A for Alzheimer’s Disease Research Breakthrough: The Case Western Reserve University community was in good spirits during the month of February, when the CWRU School of Medicine announced a key research breakthrough in Alzheimer’s disease. CWRU professor of neurosciences Gary Landreth and his research colleagues discovered a drug previously approved for cancer treatment successfully improved memory and behavior in animal models. Upon the discovery’s announcement, CWRU attained national media coverage and Spartan pride across the university drastically increased. More importantly, the emerging research offered hope to patients and loved ones affected by the relentless disease.
B for Bookstore Mostly Pleases: When students returned from spring break, they were welcomed by the highly anticipated opening of the new Barnes & Noble campus bookstore. Nestled within the Uptown development project, the new location replaced the old campus bookstore previously found in the Thwing Student Center. Supplementing its wide array of books, the aesthetically pleasing storefront makes a welcoming impression, which is appreciated by current and prospective students alike.
While some concerns have been expressed regarding the quality of the bookstore café, students have reported positive experiences on their more recent visits. Future additions to the development project include Constantino’s Market, which is expected to open in April, and dining options such as Panera, Chipotle, and Jimmy John’s.
C for Campus Cable Changes: Last summer the undergraduate community was informed that cable on campus would be undergoing change, and students were solicited for their opinion. However, the transition has been anything but smooth. Though the new provider offers its customers a selection (albeit small) of high definition channels and allows Student Affairs Information Technology (IT) to utilize existing hardware in the residence halls, many students continue to assert that change isn’t all it’s cracked up to be.
Momentary service disruptions were especially prevalent at the beginning of the semester and impacted important television events such as the Super Bowl. However, Student Affairs IT has remained diligent in addressing the disruptions, while the Residence Hall Association (RHA) played critical roles in seeing that student expectations for programming were met and service issues were resolved.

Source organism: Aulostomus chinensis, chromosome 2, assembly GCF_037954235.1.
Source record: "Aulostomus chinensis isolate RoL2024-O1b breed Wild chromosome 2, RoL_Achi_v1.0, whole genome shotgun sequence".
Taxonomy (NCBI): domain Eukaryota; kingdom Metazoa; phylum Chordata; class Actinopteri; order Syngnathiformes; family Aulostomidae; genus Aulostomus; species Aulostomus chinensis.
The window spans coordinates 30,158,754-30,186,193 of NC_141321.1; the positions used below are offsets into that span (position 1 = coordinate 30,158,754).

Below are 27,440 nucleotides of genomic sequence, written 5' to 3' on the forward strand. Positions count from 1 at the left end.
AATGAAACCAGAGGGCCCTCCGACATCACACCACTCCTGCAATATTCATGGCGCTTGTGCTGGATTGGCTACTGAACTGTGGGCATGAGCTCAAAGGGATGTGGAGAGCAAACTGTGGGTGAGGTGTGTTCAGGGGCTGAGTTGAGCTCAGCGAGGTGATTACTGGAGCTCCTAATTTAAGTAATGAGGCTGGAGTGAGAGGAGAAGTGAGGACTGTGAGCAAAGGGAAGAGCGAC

I for Ineffective Marketing: At the beginning of the spring semester, students began to notice strange signs emerging across campus. Cutouts of seemingly random objects, such as donuts, shovels, and keys, soon lined the Case Quad, Kelvin Smith Library Oval, and Health Sciences campus. The signage and accompanying distribution of donuts definitely turned heads; however, many students were not aware of the reason behind the hubbub. The driving force for the marketing campaign was the university’s 2010-2011 Annual Report, branded as “Who Would Have Thought?”
While stunning graphics and video were used as vehicles to communicate the report, the signs scattered across campus seemed to confuse students, who often lacked information regarding their purpose. Students who were aware that the signs represented some of the university’s recent discoveries often remarked that the symbols were too “cute” and diminished the impact of the research. Therefore, while internal marketing is valuable to the university, it helps if its intended audience is either directly or indirectly made aware of the campaign’s purpose.
F for the Forgotten: Ignite Movie Channel: One of the benefits of attending a school where creative minds flourish is that their creativity often leads to fantastic services for everyone else, and Ignite TV’s Movie Channel and corresponding On Demand service are not exceptions to this rule. Funded this past year by the CWRU Media Board and RHA, the services allow students to watch many recent box office hits and timeless classics for free.
However, with expensive licensing costs and a lack of university support, the services are in a funding crisis. Many students remain unaware that such an entertainment outlet exists, and student groups have failed to tap into the advertising potential accompanying this media vehicle.